One Council Member's View
From the New York Post:
ENDING NY’S DEVELOPMENT DIVISIONS
By DANIEL R. GARODNICK
June 8, 2007 — NEW Yorkers know what they want when it comes to development in their neighborhoods. From Morningside Heights to the Brooklyn waterfront City residents are constantly debating development plans and rezoning proposals. Unfortunately the result is often bitterness and antagonism.
Community members typically feel marginalized, shut out of a process that will determine the character of their neighborhoods and lives. Meanwhile, developers grow frustrated with what they perceive as meddling in their vision and work. Disputes on proposals intensify because Communities don’t have a chance to share their vision until it’s too late. On the Columbia University redevelopment, for one, the local Community Board Chair recently said: “On a scale of 1 to 10, Columbia is a minus 5 in terms of trust.”
Disputes and distrust waste time and resources and significantly decrease the chances of arriving at an outcome that satisfies both the developer and the community. Envision, however, an approach that would allow the community to have greater control of its destiny. One model is shaping up on Manhattan’s East Side, which is undergoing major redevelopment on the site of the former Con Edison Waterside Plant. Local residents have invited leading landscape architects to participate in a freewheeling, collaborative design session, known as a charrette, to envision ways to maximize open space and public waterfront access. This is an exciting departure from the typical planning procedure because it involves residents, the developer of the site and the various City and State entities in an initial exchange of ideas and designs for future use of the space. Leaders in the field of landscape architecture – the Municipal Art Society as well as designers of MoMA’s roof garden, the High Line project and Brooklyn Bridge Park – will spend this weekend sketching and revising a new vision for open space in an area of the city that is starved for it – based on the input of everyone involved. Because all project stakeholders are included in the charrette, they’re all invested in its outcome. The architects are independent, and their designs will be shown to the developer and the Community at the same time. Each party contributes its expertise in the hopes of creating a realistic but visionary final plan.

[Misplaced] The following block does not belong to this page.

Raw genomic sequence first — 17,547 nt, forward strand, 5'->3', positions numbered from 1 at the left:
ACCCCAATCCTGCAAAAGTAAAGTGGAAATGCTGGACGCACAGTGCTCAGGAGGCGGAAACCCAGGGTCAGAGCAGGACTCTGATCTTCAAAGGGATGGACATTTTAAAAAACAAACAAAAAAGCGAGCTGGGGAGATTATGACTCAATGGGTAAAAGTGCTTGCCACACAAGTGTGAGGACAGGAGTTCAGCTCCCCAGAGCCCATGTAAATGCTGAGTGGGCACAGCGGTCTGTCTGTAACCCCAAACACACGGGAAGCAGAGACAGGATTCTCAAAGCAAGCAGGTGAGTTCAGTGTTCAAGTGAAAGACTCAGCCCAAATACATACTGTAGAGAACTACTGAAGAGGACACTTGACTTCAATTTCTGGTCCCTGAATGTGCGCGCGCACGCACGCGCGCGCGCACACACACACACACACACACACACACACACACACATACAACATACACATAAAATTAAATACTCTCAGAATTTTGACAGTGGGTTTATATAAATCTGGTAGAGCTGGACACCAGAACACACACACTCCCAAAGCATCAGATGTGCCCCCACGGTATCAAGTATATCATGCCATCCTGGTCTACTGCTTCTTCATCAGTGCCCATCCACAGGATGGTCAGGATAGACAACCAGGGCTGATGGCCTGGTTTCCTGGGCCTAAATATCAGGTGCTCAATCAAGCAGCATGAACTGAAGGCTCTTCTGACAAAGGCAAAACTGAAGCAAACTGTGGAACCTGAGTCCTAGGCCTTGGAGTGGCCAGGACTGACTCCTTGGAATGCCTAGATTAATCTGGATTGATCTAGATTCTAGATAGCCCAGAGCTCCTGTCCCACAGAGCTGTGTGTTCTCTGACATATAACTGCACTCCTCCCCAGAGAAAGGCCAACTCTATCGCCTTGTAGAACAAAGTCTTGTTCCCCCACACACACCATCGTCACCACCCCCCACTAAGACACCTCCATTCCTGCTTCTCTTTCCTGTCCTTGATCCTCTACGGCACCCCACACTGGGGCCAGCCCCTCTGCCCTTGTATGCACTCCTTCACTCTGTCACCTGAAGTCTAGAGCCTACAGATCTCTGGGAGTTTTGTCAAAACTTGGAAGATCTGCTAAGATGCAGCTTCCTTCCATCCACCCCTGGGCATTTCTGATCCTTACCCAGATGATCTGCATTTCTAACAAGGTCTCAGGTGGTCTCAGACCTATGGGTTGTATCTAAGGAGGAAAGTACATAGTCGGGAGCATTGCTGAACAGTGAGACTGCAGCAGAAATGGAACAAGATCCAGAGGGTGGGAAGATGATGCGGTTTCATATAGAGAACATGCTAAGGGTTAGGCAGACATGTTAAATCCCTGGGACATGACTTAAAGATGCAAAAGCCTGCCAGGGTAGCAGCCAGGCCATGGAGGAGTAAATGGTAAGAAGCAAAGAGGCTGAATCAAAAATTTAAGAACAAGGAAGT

The East Side charrette represents an unprecedented brand of civic engagement – assertive but sensible – that could change the way neighborhoods are reconfigured. With Communities in the lead development’s future could be one of collaboration not recrimination.
Daniel Garodnick represents the East Side of Manhattan on the New York City Council.